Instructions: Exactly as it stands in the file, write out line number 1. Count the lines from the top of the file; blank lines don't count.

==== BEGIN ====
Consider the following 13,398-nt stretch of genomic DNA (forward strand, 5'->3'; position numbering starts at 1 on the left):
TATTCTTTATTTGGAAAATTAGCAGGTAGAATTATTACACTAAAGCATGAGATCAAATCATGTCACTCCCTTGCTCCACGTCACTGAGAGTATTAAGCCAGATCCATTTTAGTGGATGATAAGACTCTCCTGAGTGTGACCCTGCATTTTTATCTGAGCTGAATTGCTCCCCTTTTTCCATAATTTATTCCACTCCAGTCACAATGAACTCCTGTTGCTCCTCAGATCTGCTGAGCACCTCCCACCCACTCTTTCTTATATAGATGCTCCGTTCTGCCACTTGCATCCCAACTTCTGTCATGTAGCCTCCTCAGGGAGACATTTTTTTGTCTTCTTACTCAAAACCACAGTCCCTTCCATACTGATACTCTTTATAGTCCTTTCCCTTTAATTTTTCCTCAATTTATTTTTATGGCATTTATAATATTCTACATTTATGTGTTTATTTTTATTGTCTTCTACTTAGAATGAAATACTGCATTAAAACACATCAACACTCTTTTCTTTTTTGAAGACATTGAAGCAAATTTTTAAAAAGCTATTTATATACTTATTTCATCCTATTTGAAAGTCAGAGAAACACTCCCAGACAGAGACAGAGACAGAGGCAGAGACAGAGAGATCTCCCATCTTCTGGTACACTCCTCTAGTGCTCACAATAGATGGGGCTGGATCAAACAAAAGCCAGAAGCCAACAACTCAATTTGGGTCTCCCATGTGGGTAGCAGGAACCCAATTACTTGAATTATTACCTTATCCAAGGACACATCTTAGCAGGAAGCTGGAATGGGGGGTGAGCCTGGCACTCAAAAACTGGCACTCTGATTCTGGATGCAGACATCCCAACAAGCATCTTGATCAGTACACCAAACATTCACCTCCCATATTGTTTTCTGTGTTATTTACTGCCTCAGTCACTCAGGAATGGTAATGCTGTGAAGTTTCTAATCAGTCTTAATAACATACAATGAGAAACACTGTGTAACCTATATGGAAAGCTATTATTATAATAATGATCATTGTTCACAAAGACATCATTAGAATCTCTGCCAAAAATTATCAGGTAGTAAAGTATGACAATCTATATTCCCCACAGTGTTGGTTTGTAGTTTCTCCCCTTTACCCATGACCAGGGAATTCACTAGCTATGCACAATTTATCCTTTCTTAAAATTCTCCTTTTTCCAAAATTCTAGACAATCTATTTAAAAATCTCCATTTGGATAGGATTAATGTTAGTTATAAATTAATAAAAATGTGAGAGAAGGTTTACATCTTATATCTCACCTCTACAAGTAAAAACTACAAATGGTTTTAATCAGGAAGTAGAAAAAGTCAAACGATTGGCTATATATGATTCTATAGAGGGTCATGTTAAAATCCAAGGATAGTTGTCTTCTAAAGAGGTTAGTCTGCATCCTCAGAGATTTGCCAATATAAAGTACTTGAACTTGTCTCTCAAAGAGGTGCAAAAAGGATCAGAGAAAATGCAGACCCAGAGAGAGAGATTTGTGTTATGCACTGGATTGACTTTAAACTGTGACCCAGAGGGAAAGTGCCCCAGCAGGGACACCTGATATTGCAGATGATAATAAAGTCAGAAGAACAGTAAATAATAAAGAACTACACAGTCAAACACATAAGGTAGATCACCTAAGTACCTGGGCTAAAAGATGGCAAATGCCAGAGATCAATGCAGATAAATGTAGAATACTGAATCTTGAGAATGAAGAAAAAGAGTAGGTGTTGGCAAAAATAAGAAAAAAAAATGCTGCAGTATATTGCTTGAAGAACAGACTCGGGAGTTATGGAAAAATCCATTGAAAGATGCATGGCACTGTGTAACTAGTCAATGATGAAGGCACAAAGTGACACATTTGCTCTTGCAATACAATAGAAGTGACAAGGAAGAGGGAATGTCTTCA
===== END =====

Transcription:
Consider the following 13,398-nt stretch of genomic DNA (forward strand, 5'->3'; position numbering starts at 1 on the left):